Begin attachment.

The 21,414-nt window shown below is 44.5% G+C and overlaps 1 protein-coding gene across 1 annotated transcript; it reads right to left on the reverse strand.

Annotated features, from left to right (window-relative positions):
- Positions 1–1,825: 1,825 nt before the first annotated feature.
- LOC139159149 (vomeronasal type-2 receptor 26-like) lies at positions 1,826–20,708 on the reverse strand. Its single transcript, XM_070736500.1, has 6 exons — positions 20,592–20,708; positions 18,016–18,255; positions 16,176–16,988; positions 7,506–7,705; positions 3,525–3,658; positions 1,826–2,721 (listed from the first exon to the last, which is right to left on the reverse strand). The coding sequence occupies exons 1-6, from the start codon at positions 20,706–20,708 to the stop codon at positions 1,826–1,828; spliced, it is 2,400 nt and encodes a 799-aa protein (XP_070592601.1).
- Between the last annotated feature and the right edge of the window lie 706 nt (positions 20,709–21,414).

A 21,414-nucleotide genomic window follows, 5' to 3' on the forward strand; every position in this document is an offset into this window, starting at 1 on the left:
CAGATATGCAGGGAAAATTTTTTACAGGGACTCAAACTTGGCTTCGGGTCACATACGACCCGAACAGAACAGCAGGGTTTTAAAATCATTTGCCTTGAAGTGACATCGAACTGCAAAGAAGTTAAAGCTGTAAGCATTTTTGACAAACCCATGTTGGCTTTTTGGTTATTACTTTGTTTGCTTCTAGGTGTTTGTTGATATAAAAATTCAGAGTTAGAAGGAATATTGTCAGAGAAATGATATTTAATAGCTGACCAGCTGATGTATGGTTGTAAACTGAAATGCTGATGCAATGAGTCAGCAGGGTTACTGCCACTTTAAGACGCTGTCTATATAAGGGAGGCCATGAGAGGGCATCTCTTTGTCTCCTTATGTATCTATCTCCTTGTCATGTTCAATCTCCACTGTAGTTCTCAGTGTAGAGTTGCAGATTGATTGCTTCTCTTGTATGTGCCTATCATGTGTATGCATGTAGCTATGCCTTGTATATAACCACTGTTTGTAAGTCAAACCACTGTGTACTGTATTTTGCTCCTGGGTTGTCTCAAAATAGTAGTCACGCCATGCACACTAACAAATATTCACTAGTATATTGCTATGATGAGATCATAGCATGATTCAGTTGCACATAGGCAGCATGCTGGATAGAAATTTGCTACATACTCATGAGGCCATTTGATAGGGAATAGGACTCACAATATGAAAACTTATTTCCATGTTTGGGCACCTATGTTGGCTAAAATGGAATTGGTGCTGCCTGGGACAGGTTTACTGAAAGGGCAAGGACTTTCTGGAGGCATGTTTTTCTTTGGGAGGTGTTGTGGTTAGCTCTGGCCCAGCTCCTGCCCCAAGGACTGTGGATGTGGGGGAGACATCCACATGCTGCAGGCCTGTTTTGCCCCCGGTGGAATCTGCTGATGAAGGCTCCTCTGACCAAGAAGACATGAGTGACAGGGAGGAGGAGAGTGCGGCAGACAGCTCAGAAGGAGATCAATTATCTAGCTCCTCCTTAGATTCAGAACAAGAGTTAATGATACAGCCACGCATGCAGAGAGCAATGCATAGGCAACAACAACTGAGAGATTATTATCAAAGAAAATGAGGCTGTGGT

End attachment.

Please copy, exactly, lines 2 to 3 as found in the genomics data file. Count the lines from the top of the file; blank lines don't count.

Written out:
Annotated features, from left to right (window-relative positions):
- Positions 1–1,825: 1,825 nt before the first annotated feature.